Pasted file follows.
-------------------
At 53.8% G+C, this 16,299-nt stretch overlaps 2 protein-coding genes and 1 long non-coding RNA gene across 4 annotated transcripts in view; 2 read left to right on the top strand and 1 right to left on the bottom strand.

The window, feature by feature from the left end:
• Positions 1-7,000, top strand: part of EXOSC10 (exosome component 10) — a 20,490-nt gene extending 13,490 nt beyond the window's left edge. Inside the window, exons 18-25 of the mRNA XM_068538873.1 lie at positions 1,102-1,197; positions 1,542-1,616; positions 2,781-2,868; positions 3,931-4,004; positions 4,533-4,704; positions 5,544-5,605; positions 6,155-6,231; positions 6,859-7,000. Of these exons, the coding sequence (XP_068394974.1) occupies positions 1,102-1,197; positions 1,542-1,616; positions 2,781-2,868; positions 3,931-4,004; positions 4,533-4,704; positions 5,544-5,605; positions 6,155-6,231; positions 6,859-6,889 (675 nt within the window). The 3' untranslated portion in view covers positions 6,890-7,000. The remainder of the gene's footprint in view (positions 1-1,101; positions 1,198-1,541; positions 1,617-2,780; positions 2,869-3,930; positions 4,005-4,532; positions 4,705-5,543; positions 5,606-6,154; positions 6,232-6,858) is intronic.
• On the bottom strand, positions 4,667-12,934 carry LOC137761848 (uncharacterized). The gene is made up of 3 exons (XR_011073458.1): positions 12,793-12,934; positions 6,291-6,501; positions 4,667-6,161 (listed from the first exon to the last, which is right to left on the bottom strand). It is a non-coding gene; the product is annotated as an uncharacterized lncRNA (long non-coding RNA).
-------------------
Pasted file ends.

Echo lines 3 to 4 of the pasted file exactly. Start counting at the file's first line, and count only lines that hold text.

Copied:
• Positions 1-7,000, top strand: part of EXOSC10 (exosome component 10) — a 20,490-nt gene extending 13,490 nt beyond the window's left edge. Inside the window, exons 18-25 of the mRNA XM_068538873.1 lie at positions 1,102-1,197; positions 1,542-1,616; positions 2,781-2,868; positions 3,931-4,004; positions 4,533-4,704; positions 5,544-5,605; positions 6,155-6,231; positions 6,859-7,000. Of these exons, the coding sequence (XP_068394974.1) occupies positions 1,102-1,197; positions 1,542-1,616; positions 2,781-2,868; positions 3,931-4,004; positions 4,533-4,704; positions 5,544-5,605; positions 6,155-6,231; positions 6,859-6,889 (675 nt within the window). The 3' untranslated portion in view covers positions 6,890-7,000. The remainder of the gene's footprint in view (positions 1-1,101; positions 1,198-1,541; positions 1,617-2,780; positions 2,869-3,930; positions 4,005-4,532; positions 4,705-5,543; positions 5,606-6,154; positions 6,232-6,858) is intronic.
• On the bottom strand, positions 4,667-12,934 carry LOC137761848 (uncharacterized). The gene is made up of 3 exons (XR_011073458.1): positions 12,793-12,934; positions 6,291-6,501; positions 4,667-6,161 (listed from the first exon to the last, which is right to left on the bottom strand). It is a non-coding gene; the product is annotated as an uncharacterized lncRNA (long non-coding RNA).